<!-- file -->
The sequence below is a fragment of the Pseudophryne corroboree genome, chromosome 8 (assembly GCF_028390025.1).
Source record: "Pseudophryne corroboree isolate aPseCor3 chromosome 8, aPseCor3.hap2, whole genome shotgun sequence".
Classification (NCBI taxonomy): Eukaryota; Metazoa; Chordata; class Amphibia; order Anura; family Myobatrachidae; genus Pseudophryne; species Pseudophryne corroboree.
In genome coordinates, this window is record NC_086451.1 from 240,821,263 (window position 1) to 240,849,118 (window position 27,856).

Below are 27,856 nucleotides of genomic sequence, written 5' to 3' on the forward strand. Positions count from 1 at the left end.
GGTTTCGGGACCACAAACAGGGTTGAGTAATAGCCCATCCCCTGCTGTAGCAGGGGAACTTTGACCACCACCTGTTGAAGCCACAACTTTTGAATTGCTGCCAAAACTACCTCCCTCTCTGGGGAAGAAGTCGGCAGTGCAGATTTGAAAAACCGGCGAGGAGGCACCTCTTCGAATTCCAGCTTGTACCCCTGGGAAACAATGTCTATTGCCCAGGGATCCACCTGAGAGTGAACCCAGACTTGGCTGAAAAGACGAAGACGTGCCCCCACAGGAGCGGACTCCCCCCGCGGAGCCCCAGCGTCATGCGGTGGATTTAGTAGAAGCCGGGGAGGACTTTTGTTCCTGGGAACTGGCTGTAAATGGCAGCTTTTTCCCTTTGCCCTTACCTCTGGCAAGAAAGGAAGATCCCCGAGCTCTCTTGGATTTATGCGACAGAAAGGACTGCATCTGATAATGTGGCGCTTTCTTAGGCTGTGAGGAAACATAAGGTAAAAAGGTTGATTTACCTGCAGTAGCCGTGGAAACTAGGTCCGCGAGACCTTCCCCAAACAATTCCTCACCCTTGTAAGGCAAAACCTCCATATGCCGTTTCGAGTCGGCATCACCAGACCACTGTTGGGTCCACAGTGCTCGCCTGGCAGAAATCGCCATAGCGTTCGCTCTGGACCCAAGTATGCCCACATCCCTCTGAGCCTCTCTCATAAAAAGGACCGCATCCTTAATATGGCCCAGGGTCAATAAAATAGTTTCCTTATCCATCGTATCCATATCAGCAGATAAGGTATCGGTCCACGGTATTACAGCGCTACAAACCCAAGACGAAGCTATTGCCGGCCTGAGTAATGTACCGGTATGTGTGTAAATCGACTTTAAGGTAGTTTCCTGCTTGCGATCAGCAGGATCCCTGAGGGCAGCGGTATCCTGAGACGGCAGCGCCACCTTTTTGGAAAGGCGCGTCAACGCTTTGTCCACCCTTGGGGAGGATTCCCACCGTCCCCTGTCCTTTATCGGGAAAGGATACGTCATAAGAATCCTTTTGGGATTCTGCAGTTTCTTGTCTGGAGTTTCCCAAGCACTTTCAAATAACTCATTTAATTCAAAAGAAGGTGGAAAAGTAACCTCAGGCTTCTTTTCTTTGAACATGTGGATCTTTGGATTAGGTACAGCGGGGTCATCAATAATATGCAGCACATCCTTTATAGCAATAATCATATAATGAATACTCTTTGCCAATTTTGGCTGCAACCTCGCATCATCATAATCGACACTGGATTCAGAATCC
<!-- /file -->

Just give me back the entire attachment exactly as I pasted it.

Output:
The sequence below is a fragment of the Pseudophryne corroboree genome, chromosome 8 (assembly GCF_028390025.1).
Source record: "Pseudophryne corroboree isolate aPseCor3 chromosome 8, aPseCor3.hap2, whole genome shotgun sequence".
Classification (NCBI taxonomy): Eukaryota; Metazoa; Chordata; class Amphibia; order Anura; family Myobatrachidae; genus Pseudophryne; species Pseudophryne corroboree.
In genome coordinates, this window is record NC_086451.1 from 240,821,263 (window position 1) to 240,849,118 (window position 27,856).

Below are 27,856 nucleotides of genomic sequence, written 5' to 3' on the forward strand. Positions count from 1 at the left end.
GGTTTCGGGACCACAAACAGGGTTGAGTAATAGCCCATCCCCTGCTGTAGCAGGGGAACTTTGACCACCACCTGTTGAAGCCACAACTTTTGAATTGCTGCCAAAACTACCTCCCTCTCTGGGGAAGAAGTCGGCAGTGCAGATTTGAAAAACCGGCGAGGAGGCACCTCTTCGAATTCCAGCTTGTACCCCTGGGAAACAATGTCTATTGCCCAGGGATCCACCTGAGAGTGAACCCAGACTTGGCTGAAAAGACGAAGACGTGCCCCCACAGGAGCGGACTCCCCCCGCGGAGCCCCAGCGTCATGCGGTGGATTTAGTAGAAGCCGGGGAGGACTTTTGTTCCTGGGAACTGGCTGTAAATGGCAGCTTTTTCCCTTTGCCCTTACCTCTGGCAAGAAAGGAAGATCCCCGAGCTCTCTTGGATTTATGCGACAGAAAGGACTGCATCTGATAATGTGGCGCTTTCTTAGGCTGTGAGGAAACATAAGGTAAAAAGGTTGATTTACCTGCAGTAGCCGTGGAAACTAGGTCCGCGAGACCTTCCCCAAACAATTCCTCACCCTTGTAAGGCAAAACCTCCATATGCCGTTTCGAGTCGGCATCACCAGACCACTGTTGGGTCCACAGTGCTCGCCTGGCAGAAATCGCCATAGCGTTCGCTCTGGACCCAAGTATGCCCACATCCCTCTGAGCCTCTCTCATAAAAAGGACCGCATCCTTAATATGGCCCAGGGTCAATAAAATAGTTTCCTTATCCATCGTATCCATATCAGCAGATAAGGTATCGGTCCACGGTATTACAGCGCTACAAACCCAAGACGAAGCTATTGCCGGCCTGAGTAATGTACCGGTATGTGTGTAAATCGACTTTAAGGTAGTTTCCTGCTTGCGATCAGCAGGATCCCTGAGGGCAGCGGTATCCTGAGACGGCAGCGCCACCTTTTTGGAAAGGCGCGTCAACGCTTTGTCCACCCTTGGGGAGGATTCCCACCGTCCCCTGTCCTTTATCGGGAAAGGATACGTCATAAGAATCCTTTTGGGATTCTGCAGTTTCTTGTCTGGAGTTTCCCAAGCACTTTCAAATAACTCATTTAATTCAAAAGAAGGTGGAAAAGTAACCTCAGGCTTCTTTTCTTTGAACATGTGGATCTTTGGATTAGGTACAGCGGGGTCATCAATAATATGCAGCACATCCTTTATAGCAATAATCATATAATGAATACTCTTTGCCAATTTTGGCTGCAACCTCGCATCATCATAATCGACACTGGATTCAGAATCC